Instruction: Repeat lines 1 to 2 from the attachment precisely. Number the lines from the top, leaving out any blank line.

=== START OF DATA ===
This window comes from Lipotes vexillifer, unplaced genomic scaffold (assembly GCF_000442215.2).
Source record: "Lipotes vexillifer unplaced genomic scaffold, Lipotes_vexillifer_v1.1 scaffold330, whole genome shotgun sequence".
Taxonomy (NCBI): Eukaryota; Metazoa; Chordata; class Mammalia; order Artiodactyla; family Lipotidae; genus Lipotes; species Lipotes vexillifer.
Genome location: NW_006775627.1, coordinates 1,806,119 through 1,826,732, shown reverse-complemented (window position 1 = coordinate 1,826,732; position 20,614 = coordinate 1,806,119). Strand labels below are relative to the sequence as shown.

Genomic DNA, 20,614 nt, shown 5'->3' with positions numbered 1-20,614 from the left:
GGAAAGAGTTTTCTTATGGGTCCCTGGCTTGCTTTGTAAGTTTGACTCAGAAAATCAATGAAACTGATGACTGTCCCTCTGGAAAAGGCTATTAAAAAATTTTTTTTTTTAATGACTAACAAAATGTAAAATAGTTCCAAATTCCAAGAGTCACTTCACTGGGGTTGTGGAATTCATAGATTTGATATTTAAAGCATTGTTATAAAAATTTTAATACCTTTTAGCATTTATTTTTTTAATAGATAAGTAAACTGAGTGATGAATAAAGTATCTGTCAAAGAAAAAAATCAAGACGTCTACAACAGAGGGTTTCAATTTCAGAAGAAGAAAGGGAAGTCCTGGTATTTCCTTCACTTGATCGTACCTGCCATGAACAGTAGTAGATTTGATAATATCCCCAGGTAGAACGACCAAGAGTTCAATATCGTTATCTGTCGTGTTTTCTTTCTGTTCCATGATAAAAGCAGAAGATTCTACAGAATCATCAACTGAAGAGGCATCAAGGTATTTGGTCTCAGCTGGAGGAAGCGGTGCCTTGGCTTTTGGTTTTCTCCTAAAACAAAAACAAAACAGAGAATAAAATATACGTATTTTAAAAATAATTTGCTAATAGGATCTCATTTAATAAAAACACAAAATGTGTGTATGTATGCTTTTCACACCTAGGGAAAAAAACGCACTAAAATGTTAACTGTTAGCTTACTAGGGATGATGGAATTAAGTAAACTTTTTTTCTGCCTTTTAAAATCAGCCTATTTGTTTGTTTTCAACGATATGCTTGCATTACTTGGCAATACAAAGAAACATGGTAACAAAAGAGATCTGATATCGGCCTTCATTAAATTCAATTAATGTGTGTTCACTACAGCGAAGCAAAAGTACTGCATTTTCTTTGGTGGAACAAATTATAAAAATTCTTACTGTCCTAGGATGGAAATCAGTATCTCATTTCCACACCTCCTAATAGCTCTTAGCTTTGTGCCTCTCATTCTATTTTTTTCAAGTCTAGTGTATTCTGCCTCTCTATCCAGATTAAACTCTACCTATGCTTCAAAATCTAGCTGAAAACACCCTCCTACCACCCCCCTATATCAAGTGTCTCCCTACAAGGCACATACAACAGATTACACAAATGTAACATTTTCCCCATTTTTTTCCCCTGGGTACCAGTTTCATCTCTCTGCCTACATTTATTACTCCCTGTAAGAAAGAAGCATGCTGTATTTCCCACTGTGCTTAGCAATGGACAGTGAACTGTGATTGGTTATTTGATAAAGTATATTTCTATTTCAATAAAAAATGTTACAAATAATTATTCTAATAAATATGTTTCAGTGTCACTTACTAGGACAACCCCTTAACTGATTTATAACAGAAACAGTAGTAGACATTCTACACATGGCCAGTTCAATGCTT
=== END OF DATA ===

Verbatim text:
This window comes from Lipotes vexillifer, unplaced genomic scaffold (assembly GCF_000442215.2).
Source record: "Lipotes vexillifer unplaced genomic scaffold, Lipotes_vexillifer_v1.1 scaffold330, whole genome shotgun sequence".